To truly understand how well the solutions would meet the needs, a PoC was performed. The team gathered some “commodity hardware” consisting of 10 laptop computers connected to a 1gb switch. These were setup in a conference room and Cloudera was downloaded and deployed. The total cost for this PoC was minimal as the laptops were already available and the software could be downloaded freely. This allowed the team to explore the solutions before investing a lot of money. Each tool available was evaluated to identify the use cases for which it was a good fit.
Data Loading direct to HDFS
Data was loaded directly to HDFS in RAW format consisting of both semi-structured and unstructured data. By loading the data directly to HDFS the bottleneck on ingest was eased, but the data still needed to be transformed, cleansed, and made available to applications.
Data Transformation & Cleansing
Since most data was received from customers as batch uploads, MapReduce was used to process the data sets in batches. The mapreduce process far surpassed the performance of the traditional XML parsing and inserts into the incumbent RDBMS. The team found that processing larger files versus many small files was far more efficient.
The traditional approach with the incumbent RDBMS required data to be provided in a specific XML format. These data sets were parsed, validated and inserted into the RDBMS’ highly normalized structure. The process was able to ingest ~100K records per hour.
The new solution used MapReduce to transform the data into formats needed for the applications. Metrics for various tests can be seen below. These results showed that the solution could scale to larger data sets and increasing cluster size resulted in near linear scalability.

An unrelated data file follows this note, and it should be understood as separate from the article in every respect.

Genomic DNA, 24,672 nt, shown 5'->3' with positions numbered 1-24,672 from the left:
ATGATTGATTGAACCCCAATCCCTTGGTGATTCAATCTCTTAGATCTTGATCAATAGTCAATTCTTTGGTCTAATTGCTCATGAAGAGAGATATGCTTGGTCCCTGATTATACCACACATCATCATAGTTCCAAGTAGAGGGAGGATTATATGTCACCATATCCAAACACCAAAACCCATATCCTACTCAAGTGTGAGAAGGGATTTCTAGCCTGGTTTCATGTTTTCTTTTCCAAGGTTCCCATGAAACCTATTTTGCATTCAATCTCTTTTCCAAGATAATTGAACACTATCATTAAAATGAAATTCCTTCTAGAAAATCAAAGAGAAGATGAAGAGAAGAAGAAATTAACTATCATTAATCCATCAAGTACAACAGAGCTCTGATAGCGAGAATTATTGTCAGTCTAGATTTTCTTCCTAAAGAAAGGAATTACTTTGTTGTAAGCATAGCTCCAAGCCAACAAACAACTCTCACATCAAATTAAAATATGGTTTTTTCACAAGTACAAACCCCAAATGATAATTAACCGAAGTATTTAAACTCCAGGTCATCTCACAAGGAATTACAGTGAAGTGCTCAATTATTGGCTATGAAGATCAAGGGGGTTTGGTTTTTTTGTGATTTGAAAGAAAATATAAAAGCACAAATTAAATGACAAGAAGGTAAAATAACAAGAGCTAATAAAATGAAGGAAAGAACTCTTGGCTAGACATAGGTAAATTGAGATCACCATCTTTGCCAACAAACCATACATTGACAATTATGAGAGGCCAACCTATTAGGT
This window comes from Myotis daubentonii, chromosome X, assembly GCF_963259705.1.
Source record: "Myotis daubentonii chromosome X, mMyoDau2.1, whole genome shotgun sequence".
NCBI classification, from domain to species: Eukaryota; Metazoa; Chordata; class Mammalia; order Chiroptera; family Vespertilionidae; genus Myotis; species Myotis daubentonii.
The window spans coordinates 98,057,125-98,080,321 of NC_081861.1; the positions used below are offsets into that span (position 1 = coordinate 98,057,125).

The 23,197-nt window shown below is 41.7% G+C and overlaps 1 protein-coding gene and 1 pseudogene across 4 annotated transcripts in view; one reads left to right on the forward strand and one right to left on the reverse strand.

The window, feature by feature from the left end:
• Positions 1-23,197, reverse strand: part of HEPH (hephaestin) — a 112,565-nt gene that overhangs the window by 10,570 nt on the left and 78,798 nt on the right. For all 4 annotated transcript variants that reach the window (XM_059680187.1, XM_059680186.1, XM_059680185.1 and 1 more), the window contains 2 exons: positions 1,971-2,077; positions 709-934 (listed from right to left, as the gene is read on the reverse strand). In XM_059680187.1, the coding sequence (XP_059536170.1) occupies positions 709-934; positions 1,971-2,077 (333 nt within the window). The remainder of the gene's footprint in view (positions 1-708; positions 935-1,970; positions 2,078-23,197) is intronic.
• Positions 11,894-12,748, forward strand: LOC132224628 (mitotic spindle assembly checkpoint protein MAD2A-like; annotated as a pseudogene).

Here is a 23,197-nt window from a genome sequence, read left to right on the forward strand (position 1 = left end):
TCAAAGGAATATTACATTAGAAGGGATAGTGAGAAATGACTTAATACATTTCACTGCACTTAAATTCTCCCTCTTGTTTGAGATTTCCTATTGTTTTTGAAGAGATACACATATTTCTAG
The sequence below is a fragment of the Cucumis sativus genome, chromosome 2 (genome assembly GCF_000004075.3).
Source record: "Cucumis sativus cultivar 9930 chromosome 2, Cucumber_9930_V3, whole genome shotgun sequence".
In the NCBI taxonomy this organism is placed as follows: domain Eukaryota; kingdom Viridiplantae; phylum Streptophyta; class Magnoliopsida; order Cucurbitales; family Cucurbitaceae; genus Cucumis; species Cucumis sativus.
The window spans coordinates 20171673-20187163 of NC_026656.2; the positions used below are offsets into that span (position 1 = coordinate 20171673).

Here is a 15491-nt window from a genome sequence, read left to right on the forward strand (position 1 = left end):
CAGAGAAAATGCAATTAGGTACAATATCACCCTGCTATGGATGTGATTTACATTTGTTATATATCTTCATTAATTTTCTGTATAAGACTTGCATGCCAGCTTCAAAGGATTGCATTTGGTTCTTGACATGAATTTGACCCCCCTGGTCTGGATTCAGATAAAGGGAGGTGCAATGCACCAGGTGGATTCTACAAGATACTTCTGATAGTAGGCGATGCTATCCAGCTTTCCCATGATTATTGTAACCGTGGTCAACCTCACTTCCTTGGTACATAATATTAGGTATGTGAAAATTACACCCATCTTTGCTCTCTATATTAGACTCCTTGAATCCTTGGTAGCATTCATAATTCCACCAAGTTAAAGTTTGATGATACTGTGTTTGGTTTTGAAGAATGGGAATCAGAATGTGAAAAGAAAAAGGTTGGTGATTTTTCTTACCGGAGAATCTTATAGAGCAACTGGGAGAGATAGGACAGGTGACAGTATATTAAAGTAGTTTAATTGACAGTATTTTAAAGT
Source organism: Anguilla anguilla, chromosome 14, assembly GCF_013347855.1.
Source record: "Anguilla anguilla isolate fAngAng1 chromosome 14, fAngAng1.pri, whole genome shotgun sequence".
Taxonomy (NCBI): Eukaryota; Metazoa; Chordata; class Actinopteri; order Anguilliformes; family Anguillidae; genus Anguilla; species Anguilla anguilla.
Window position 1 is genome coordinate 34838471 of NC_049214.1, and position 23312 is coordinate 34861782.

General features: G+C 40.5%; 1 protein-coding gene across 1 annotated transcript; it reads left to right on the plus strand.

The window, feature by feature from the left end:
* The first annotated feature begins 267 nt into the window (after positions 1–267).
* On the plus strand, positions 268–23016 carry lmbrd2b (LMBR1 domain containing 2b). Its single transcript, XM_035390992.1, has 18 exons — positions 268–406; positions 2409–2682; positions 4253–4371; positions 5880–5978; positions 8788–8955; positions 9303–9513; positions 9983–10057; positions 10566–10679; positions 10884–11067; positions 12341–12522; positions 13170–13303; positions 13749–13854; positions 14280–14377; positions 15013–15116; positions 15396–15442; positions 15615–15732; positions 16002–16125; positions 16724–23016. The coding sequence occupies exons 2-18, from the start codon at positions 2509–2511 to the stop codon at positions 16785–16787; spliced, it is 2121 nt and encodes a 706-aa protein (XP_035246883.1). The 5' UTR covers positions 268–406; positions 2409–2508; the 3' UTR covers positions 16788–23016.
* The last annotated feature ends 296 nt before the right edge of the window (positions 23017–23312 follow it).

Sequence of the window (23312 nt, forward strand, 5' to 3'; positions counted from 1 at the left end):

Low-Latency Read/Write Storage on HBase
HBase was evaluated to provide the primary storage of records ingested. This provided a low-latency read/write system and a very flexible data structure. Various rowkey designs were attempted including complex byte-encoded representation of common query filters to support fast lookups and queries. However this approach was very limited and any change would require a full refresh of all data. Instead, HBase was used as a primary system of record, a simple rowkey was employed for retrieving a record, and a secondary index was created in Cloudera Search in order to provide more flexible queries.
SQL Analytics via Impala
While the search engine described above provided a mechanism to support more complex data exploration, and record retrieval based on specific search criteria, it lacked the robust analytic capabilities of a SQL engine. Impala + Parquet in combination with an efficient partitioning strategy based on query patterns was found to be an efficient and scalable solution for high-performance SQL workloads.